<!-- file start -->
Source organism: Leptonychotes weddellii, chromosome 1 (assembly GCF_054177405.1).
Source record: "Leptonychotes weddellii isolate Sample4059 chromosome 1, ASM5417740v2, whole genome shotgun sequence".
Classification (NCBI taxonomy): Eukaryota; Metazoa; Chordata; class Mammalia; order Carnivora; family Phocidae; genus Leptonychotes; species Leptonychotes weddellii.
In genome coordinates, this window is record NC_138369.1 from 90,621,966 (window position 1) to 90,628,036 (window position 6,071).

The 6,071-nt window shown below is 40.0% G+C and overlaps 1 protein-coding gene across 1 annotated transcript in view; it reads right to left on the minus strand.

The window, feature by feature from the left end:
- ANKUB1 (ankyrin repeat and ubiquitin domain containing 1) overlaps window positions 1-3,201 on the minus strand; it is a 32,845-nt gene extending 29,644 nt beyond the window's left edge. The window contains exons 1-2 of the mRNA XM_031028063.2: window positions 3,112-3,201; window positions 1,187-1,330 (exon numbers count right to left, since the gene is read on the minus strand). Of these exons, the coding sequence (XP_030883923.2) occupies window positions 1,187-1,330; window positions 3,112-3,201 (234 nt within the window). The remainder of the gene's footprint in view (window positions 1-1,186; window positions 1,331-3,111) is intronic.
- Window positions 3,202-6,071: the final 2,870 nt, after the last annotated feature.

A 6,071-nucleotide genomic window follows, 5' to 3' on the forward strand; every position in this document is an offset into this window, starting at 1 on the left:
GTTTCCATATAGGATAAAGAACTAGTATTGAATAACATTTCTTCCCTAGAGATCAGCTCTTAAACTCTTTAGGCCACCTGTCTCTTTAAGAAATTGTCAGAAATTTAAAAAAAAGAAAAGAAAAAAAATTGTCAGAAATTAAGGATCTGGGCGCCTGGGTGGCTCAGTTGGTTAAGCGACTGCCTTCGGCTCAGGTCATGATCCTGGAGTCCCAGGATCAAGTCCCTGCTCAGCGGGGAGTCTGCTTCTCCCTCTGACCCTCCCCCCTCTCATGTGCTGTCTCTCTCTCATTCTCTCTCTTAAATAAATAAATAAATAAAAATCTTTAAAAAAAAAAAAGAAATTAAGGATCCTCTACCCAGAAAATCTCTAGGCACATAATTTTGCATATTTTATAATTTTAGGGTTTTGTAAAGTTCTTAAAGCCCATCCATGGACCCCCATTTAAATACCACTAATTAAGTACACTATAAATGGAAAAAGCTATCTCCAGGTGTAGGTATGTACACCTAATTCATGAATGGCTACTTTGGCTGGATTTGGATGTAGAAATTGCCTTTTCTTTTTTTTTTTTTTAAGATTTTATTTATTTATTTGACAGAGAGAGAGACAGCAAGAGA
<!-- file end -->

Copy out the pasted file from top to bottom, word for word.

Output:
Source organism: Leptonychotes weddellii, chromosome 1 (assembly GCF_054177405.1).
Source record: "Leptonychotes weddellii isolate Sample4059 chromosome 1, ASM5417740v2, whole genome shotgun sequence".
Classification (NCBI taxonomy): Eukaryota; Metazoa; Chordata; class Mammalia; order Carnivora; family Phocidae; genus Leptonychotes; species Leptonychotes weddellii.
In genome coordinates, this window is record NC_138369.1 from 90,621,966 (window position 1) to 90,628,036 (window position 6,071).

The 6,071-nt window shown below is 40.0% G+C and overlaps 1 protein-coding gene across 1 annotated transcript in view; it reads right to left on the minus strand.

The window, feature by feature from the left end:
- ANKUB1 (ankyrin repeat and ubiquitin domain containing 1) overlaps window positions 1-3,201 on the minus strand; it is a 32,845-nt gene extending 29,644 nt beyond the window's left edge. The window contains exons 1-2 of the mRNA XM_031028063.2: window positions 3,112-3,201; window positions 1,187-1,330 (exon numbers count right to left, since the gene is read on the minus strand). Of these exons, the coding sequence (XP_030883923.2) occupies window positions 1,187-1,330; window positions 3,112-3,201 (234 nt within the window). The remainder of the gene's footprint in view (window positions 1-1,186; window positions 1,331-3,111) is intronic.
- Window positions 3,202-6,071: the final 2,870 nt, after the last annotated feature.

A 6,071-nucleotide genomic window follows, 5' to 3' on the forward strand; every position in this document is an offset into this window, starting at 1 on the left:
GTTTCCATATAGGATAAAGAACTAGTATTGAATAACATTTCTTCCCTAGAGATCAGCTCTTAAACTCTTTAGGCCACCTGTCTCTTTAAGAAATTGTCAGAAATTTAAAAAAAAGAAAAGAAAAAAAATTGTCAGAAATTAAGGATCTGGGCGCCTGGGTGGCTCAGTTGGTTAAGCGACTGCCTTCGGCTCAGGTCATGATCCTGGAGTCCCAGGATCAAGTCCCTGCTCAGCGGGGAGTCTGCTTCTCCCTCTGACCCTCCCCCCTCTCATGTGCTGTCTCTCTCTCATTCTCTCTCTTAAATAAATAAATAAATAAAAATCTTTAAAAAAAAAAAAGAAATTAAGGATCCTCTACCCAGAAAATCTCTAGGCACATAATTTTGCATATTTTATAATTTTAGGGTTTTGTAAAGTTCTTAAAGCCCATCCATGGACCCCCATTTAAATACCACTAATTAAGTACACTATAAATGGAAAAAGCTATCTCCAGGTGTAGGTATGTACACCTAATTCATGAATGGCTACTTTGGCTGGATTTGGATGTAGAAATTGCCTTTTCTTTTTTTTTTTTTTAAGATTTTATTTATTTATTTGACAGAGAGAGAGACAGCAAGAGA